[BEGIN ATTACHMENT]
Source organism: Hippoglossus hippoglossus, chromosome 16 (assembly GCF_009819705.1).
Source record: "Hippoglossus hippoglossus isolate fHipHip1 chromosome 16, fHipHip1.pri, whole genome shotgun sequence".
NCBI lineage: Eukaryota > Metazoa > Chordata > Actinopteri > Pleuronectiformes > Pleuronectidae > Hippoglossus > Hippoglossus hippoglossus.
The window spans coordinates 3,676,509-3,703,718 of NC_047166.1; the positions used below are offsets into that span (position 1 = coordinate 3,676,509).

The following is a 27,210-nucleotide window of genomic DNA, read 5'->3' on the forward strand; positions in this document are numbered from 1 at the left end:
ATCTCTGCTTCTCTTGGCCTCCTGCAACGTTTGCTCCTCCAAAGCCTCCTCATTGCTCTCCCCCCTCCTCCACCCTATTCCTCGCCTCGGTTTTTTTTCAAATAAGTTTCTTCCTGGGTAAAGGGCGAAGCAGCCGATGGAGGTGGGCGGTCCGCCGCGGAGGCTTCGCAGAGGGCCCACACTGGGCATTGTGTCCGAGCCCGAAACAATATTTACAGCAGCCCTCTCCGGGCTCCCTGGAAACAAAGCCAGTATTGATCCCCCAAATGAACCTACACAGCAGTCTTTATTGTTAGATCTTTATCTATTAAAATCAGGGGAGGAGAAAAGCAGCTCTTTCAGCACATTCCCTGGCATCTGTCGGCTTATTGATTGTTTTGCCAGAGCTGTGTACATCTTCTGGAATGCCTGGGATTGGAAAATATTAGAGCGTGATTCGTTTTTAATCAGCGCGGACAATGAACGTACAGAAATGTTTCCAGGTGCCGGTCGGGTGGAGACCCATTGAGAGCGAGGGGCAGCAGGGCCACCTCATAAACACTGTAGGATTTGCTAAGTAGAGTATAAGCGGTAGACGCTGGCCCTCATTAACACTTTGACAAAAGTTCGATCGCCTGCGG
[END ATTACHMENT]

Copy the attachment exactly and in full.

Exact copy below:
Source organism: Hippoglossus hippoglossus, chromosome 16 (assembly GCF_009819705.1).
Source record: "Hippoglossus hippoglossus isolate fHipHip1 chromosome 16, fHipHip1.pri, whole genome shotgun sequence".
NCBI lineage: Eukaryota > Metazoa > Chordata > Actinopteri > Pleuronectiformes > Pleuronectidae > Hippoglossus > Hippoglossus hippoglossus.
The window spans coordinates 3,676,509-3,703,718 of NC_047166.1; the positions used below are offsets into that span (position 1 = coordinate 3,676,509).

The following is a 27,210-nucleotide window of genomic DNA, read 5'->3' on the forward strand; positions in this document are numbered from 1 at the left end:
ATCTCTGCTTCTCTTGGCCTCCTGCAACGTTTGCTCCTCCAAAGCCTCCTCATTGCTCTCCCCCCTCCTCCACCCTATTCCTCGCCTCGGTTTTTTTTCAAATAAGTTTCTTCCTGGGTAAAGGGCGAAGCAGCCGATGGAGGTGGGCGGTCCGCCGCGGAGGCTTCGCAGAGGGCCCACACTGGGCATTGTGTCCGAGCCCGAAACAATATTTACAGCAGCCCTCTCCGGGCTCCCTGGAAACAAAGCCAGTATTGATCCCCCAAATGAACCTACACAGCAGTCTTTATTGTTAGATCTTTATCTATTAAAATCAGGGGAGGAGAAAAGCAGCTCTTTCAGCACATTCCCTGGCATCTGTCGGCTTATTGATTGTTTTGCCAGAGCTGTGTACATCTTCTGGAATGCCTGGGATTGGAAAATATTAGAGCGTGATTCGTTTTTAATCAGCGCGGACAATGAACGTACAGAAATGTTTCCAGGTGCCGGTCGGGTGGAGACCCATTGAGAGCGAGGGGCAGCAGGGCCACCTCATAAACACTGTAGGATTTGCTAAGTAGAGTATAAGCGGTAGACGCTGGCCCTCATTAACACTTTGACAAAAGTTCGATCGCCTGCGG